AkzoNobel Coatings Provide Protection for China’s New Icebreaker
AkzoNobel’s abrasion-resistant International system reportedly has a 47-year track record of performing in temperatures as low as -50°C and has been used on more than 1,600 ships and icebreakers around the world.
AkzoNobel recently announced that the new 12,366-ton Xue Long 2 polar icebreaker is coated with Intershield 163 Inerta 160 from the International® product range. Purpose-built to cope with thick ice sheets and the extreme challenges of polar exploration, China’s first such domestically built research vessel will explore in harsh Arctic and Antarctic conditions. The abrasion-resistant International system reportedly has a 47-year track record of performing in temperatures as low as -50°C and has been used on more than 1,600 ships and icebreakers around the world.
“As a pioneer in providing best-in-class marine coatings and solutions globally we’re thrilled to have worked with the Polar Research Institute of China to provide coatings for the Xue Long 2,” said Jean-Michel Gauthier, managing director of AkzoNobel’s Marine and Protective Coatings business. “We’re delighted that the proven performance of our International brand has been recognized, along with our long track record and extensive experience.”
The coatings have been used throughout the exterior and interior of the new icebreaker. The Intershield 163 Inerta 160 system, which was specially developed for ice-going vessels, has been applied to the bottom and sides of the hull. According to AkzoNobel, it offers surface smoothness to maximize agility and icebreaking efficiency, as well as anti-corrosion properties, high durability, and strong resistance to shocks and cracking.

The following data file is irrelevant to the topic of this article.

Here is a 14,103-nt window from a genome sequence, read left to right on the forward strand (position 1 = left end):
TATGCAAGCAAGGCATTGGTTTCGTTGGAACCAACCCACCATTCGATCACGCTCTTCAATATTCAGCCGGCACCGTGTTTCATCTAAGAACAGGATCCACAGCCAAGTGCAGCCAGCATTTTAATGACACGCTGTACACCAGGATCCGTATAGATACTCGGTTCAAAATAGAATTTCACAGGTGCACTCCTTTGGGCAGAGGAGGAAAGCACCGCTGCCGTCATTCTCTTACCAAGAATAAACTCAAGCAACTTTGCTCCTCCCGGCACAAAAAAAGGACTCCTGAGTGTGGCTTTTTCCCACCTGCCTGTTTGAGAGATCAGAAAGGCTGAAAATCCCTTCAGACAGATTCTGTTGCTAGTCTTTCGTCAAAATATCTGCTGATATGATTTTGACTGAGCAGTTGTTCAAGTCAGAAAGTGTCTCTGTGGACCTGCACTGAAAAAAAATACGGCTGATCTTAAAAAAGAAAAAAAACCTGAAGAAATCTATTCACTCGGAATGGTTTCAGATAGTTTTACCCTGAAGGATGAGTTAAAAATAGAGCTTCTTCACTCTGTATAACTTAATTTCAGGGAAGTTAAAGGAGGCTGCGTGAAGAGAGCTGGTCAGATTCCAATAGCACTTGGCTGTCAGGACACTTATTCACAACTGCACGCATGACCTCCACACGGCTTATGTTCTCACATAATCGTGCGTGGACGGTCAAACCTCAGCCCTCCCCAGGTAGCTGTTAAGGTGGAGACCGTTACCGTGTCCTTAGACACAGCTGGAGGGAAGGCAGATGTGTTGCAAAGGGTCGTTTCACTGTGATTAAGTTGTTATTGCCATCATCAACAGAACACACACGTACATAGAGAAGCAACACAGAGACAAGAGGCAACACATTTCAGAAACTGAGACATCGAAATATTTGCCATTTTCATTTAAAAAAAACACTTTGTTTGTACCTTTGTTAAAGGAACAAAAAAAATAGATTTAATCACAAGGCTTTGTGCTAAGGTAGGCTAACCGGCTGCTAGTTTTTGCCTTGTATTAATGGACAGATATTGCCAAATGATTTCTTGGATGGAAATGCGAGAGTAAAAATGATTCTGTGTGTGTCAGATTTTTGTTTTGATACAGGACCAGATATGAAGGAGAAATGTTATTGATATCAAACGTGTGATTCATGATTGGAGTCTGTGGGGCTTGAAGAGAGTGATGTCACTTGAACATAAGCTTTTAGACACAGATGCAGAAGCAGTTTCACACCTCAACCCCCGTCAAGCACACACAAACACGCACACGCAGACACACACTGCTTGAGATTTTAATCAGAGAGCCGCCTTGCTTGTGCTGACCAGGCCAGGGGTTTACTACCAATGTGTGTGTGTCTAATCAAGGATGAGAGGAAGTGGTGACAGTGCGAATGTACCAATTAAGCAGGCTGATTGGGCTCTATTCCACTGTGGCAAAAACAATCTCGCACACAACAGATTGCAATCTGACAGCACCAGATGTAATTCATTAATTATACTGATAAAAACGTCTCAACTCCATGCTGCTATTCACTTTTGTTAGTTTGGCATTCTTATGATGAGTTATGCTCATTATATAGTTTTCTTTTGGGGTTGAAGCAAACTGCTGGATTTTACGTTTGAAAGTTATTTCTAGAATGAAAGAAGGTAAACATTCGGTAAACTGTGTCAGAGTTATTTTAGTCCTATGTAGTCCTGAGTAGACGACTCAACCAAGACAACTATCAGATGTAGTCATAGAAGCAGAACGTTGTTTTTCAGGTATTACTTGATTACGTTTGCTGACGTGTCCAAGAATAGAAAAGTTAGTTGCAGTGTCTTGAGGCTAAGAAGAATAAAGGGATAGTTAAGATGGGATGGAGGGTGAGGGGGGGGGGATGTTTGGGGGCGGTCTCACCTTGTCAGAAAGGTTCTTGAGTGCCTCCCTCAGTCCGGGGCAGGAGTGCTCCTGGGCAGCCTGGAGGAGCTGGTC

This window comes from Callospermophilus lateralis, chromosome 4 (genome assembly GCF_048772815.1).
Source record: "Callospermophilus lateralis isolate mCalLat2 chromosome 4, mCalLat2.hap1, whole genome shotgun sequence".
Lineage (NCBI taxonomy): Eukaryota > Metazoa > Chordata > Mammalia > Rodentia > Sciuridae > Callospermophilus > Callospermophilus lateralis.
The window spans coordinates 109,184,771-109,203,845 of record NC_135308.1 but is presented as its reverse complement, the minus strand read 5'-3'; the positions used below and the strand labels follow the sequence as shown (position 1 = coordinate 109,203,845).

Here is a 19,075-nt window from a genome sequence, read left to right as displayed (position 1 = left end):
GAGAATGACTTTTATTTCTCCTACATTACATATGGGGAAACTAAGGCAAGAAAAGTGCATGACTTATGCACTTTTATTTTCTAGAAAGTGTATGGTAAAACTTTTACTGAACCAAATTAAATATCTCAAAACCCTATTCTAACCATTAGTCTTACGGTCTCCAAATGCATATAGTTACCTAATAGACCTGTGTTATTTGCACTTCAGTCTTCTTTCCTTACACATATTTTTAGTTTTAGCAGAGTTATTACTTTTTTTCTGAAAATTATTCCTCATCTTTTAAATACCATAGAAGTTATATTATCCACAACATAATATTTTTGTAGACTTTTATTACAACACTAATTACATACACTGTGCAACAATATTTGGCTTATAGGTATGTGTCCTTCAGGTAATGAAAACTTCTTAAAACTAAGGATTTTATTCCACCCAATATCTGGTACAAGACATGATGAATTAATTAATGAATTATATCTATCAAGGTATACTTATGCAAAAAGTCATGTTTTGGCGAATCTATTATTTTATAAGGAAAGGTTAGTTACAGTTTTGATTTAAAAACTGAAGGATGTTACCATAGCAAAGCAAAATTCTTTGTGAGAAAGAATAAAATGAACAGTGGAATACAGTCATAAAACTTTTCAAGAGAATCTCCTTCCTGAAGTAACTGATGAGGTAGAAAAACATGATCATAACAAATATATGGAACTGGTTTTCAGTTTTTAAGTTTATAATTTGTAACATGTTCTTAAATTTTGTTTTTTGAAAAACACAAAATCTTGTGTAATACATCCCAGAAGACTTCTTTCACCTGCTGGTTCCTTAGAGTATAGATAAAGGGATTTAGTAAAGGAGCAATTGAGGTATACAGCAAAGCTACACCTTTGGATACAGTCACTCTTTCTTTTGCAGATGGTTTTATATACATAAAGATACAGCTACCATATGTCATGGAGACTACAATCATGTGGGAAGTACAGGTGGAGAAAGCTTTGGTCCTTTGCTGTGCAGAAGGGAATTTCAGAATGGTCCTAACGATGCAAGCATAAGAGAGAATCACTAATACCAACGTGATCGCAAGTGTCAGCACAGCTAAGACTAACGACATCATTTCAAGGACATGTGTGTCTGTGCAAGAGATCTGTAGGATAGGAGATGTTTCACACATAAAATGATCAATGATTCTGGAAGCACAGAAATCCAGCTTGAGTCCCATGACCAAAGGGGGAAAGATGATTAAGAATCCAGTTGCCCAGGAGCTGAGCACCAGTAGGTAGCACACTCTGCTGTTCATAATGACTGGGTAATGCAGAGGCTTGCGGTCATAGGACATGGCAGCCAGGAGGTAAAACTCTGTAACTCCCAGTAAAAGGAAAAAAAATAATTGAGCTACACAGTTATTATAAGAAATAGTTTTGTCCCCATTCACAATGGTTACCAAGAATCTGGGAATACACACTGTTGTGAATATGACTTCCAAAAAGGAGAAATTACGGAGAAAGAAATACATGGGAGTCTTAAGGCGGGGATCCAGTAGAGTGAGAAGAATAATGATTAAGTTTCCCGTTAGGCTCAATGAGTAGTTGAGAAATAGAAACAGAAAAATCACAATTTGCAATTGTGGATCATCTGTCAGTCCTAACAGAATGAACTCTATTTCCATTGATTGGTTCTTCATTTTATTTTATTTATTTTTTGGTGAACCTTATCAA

The Xue Long 2 is expected to improve China’s ability to conduct inspections in polar areas. It has greater structural strength than what was previously the country’s sole icebreaker, Xue Long (which translates as Snow Dragon), and is also equipped with two-way icebreaking ability. In addition, it has been fitted out with more than 7,000 “intelligent” sensory points, which can collect friction data and other information to provide a reference for designs and the manufacture of new ships in the future. Its first mission, which will be China's 36th Antarctic expedition, is expected to take place later this year.
For more information, visit www.akzonobel.com.